IMO the problem is that there's not enough war weariness (from what I can tell), and there's no advantage to defending cities anymore. In every other civ, unless you were much stronger, you could expect to lose a handful of units attacking. Your army couldn't just last forever. It wasn't until mid-late game when you may get some units with good survivability attacking. Now even the slightest advantage early on translates into auto win.
     
  6. Usama84

    Usama84 Chieftain

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    ya, instead, warriors with axes can suddenly build a wooden boat, sail it, dock it, and take it apart, and walk around with it, and then go back in the water...

    hmmmm, the whole point of civ was those steps... you build cities, farms, transports,

    i wish they added more logistical units, like actual trains and cargo jets would be sick!
     
  7. bernlin2000

    bernlin2000 Prince

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    There was no logic involved in your statement: you just repeated what Flavorable said, very well I might add (not enough comments by the majority of players who enjoy CiV). Cottages were not a complex mechanic, and their disappearance from CiV is so minor I couldn't fit it in the margins of this text box.
     
  8. Stiefel

    Stiefel Chieftain

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    Of course, only a liberal such as yourself would resort to trolling and flaming to win an argument. You fail over 9000.

    Moderator Action: Infracted for trolling
    Please read the forum rules: http://forums.civfanatics.com/showthread.php?t=422889
     
  9. Flavorable

    Flavorable Warlord

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    Cargo jets? I don't see a viable mechanic happening, and trains would just be annoying.

    The thing is, those steps in Civ IV were just debilitating, how many times could you settle overseas, and all around the world? Attack and capture civilizations on the far sides of the world? Develop powerful navies?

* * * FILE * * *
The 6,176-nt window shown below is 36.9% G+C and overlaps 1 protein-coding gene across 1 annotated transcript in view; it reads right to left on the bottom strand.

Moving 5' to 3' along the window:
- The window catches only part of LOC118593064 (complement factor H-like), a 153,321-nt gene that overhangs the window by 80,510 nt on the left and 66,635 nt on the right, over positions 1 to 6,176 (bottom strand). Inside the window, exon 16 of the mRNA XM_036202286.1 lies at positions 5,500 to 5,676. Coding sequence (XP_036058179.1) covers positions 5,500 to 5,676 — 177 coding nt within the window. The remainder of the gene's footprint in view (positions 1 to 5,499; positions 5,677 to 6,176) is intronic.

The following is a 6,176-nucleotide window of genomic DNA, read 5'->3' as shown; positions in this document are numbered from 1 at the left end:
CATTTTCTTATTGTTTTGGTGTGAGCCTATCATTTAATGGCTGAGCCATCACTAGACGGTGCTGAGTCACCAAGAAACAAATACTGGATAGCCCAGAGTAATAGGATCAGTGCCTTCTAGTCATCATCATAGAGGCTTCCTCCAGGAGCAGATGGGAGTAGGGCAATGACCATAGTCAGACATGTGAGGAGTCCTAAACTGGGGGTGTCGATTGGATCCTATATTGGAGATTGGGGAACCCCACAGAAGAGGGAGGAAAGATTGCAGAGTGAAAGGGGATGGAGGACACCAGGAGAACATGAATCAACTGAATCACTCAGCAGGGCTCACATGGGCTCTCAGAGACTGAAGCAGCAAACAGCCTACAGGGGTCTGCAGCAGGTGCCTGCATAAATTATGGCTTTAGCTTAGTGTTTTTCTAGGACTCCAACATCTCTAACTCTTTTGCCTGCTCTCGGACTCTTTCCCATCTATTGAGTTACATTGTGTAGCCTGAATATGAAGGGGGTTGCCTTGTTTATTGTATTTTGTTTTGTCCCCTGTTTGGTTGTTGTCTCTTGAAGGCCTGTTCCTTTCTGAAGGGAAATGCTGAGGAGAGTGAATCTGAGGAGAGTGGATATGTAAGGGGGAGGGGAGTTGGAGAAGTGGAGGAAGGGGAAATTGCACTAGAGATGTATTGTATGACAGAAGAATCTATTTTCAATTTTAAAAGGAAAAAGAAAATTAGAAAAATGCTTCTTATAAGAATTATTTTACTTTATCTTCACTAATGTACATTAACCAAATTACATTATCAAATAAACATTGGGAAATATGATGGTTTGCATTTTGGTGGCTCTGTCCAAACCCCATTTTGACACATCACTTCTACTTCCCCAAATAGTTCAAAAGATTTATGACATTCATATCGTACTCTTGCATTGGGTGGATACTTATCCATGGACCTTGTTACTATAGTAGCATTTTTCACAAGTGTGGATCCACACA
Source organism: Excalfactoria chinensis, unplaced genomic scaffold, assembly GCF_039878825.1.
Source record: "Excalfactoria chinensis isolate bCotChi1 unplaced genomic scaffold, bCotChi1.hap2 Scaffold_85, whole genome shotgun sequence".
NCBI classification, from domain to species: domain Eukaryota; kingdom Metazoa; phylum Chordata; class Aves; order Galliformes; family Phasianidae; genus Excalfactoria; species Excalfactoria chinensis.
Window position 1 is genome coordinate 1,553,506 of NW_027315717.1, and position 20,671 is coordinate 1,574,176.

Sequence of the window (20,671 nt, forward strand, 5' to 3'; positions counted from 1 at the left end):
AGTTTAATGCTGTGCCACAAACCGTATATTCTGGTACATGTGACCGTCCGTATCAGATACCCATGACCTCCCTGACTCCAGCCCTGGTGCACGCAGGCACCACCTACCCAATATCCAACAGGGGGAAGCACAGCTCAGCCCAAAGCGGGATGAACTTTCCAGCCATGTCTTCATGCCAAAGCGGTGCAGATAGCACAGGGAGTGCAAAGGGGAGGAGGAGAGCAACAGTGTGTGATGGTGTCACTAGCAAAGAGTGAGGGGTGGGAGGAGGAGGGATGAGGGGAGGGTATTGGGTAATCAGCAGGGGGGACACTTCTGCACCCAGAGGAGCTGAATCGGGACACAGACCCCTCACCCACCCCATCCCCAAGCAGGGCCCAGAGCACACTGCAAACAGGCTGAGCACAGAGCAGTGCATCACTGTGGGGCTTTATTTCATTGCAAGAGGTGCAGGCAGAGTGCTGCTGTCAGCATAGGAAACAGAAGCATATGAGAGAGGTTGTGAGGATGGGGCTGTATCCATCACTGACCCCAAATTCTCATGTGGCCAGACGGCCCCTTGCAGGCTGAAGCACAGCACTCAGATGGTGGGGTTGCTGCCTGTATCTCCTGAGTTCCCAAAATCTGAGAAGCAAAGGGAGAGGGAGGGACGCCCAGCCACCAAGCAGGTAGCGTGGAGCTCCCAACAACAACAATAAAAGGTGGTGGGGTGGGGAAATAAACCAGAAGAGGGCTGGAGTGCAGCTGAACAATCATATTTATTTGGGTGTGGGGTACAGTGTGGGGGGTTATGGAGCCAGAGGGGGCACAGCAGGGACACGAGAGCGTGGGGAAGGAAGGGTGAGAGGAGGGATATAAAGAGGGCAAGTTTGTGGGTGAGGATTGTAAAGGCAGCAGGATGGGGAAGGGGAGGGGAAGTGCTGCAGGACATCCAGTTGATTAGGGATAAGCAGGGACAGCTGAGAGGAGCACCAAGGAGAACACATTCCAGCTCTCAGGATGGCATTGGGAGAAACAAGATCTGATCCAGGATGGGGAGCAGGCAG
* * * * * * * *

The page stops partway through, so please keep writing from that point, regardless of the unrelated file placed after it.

I don't see why a Civ shouldn't be able to do that, after all, England did just that... Civ 5 removes that restriction, as it severely limited the potential of naval combat. Now navies are one of the funnest elements of Civ V.
     
  10. bernlin2000

    bernlin2000 Prince

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    What's fun about building transport ships though? It's the realism vs. fun argument, and I've always preferred fun over realism. Why do you assume they build them on the fly: perhaps they are transport ships that conveniently are located wherever you unit wishes to embark? Having to build up your civilization only goes so far before it gets tedious: shouldn't we have to build all the streets in cities, and all the houses? At some point you have to let go, and just assume some things are done for you, and that allows you to focus on things that matter: like destroying the Aztecs :D
     
  11. boredatwork

    boredatwork Warlord

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    Given that you like the game how are you an impartial judge as to what is a "valid criticism" versus what isn't?